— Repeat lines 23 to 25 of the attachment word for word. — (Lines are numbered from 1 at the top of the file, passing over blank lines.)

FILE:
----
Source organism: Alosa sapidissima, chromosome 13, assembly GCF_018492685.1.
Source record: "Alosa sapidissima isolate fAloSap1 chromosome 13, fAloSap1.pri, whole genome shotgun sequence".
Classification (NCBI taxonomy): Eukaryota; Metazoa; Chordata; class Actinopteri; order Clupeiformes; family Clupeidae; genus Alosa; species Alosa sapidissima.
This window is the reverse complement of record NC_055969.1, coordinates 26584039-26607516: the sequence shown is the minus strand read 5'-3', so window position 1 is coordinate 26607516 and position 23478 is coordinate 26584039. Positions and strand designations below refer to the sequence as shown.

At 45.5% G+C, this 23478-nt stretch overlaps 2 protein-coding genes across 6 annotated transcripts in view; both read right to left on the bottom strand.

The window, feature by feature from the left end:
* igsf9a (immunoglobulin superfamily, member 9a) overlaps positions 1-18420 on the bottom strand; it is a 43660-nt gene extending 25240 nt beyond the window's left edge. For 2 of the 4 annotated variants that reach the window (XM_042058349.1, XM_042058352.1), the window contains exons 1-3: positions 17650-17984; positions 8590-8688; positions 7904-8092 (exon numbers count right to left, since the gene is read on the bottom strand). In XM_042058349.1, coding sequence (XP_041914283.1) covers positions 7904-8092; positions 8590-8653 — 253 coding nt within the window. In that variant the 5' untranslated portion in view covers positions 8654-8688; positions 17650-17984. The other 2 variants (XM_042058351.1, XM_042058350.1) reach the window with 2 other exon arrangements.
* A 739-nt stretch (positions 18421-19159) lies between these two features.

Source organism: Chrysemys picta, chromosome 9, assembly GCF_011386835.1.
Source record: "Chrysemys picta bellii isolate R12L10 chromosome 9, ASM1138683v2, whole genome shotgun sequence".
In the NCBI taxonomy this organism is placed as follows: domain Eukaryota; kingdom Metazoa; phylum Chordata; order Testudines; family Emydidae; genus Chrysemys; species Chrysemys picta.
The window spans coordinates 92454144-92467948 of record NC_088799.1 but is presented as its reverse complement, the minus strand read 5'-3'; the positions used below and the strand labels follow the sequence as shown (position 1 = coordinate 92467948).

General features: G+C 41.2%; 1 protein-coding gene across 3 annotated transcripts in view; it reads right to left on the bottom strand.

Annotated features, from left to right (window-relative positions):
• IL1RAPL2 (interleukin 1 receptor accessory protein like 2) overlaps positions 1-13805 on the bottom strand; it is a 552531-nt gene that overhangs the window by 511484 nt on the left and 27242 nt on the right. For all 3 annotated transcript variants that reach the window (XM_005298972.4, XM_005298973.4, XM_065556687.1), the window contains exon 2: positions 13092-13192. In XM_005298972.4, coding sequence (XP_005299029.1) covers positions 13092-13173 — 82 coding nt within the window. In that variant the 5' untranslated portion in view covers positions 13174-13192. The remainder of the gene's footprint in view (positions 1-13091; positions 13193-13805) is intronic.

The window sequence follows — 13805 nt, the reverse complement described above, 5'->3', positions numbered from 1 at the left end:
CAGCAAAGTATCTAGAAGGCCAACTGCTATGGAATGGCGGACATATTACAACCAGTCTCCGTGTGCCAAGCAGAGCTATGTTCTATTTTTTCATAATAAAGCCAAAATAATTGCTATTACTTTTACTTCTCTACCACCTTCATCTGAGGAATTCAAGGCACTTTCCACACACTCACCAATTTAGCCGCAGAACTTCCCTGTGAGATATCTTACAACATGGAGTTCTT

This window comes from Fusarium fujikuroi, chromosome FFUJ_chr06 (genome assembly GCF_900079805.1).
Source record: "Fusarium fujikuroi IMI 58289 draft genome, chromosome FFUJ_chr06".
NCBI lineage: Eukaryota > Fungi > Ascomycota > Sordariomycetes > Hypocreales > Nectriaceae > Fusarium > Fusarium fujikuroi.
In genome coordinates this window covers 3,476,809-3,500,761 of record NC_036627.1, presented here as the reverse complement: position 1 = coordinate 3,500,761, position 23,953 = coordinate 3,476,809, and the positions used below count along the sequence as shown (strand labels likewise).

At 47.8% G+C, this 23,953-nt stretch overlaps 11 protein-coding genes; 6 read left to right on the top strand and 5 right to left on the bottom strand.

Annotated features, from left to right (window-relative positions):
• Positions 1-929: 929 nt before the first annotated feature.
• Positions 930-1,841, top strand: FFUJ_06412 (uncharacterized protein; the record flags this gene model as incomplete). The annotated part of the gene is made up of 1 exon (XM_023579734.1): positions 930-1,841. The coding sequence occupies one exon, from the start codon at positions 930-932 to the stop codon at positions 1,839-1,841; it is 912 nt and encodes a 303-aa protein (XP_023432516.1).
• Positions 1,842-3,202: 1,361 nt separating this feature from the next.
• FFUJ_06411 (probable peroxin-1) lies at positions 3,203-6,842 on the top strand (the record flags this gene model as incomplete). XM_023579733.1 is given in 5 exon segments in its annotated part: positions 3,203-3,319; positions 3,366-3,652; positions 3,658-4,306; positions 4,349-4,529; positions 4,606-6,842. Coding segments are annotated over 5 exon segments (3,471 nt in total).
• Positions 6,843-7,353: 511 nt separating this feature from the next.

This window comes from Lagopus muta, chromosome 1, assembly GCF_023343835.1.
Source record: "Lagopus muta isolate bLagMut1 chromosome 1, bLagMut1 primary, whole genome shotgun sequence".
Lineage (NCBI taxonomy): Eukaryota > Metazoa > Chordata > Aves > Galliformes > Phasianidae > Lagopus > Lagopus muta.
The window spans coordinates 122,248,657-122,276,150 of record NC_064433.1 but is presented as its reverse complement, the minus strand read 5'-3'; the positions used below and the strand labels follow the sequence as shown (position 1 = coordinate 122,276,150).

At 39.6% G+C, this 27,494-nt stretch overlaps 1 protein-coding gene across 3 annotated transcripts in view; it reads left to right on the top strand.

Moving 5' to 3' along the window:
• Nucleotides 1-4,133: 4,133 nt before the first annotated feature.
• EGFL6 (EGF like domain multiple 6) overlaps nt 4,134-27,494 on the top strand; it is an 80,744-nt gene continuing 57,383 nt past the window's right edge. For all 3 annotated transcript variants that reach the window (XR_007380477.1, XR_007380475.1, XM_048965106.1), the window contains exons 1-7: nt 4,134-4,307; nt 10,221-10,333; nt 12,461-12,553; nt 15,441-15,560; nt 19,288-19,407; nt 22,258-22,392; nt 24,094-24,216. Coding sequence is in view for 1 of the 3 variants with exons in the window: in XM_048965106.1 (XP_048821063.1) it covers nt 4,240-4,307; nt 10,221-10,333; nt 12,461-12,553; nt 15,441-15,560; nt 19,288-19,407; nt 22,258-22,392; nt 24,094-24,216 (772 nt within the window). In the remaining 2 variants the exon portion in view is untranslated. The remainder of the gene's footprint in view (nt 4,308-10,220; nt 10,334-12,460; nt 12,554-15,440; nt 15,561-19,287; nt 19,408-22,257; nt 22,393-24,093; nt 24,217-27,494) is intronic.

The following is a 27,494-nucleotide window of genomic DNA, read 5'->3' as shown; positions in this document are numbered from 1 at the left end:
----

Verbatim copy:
Annotated features, from left to right (window-relative positions):
• Positions 1-929: 929 nt before the first annotated feature.
• Positions 930-1,841, top strand: FFUJ_06412 (uncharacterized protein; the record flags this gene model as incomplete). The annotated part of the gene is made up of 1 exon (XM_023579734.1): positions 930-1,841. The coding sequence occupies one exon, from the start codon at positions 930-932 to the stop codon at positions 1,839-1,841; it is 912 nt and encodes a 303-aa protein (XP_023432516.1).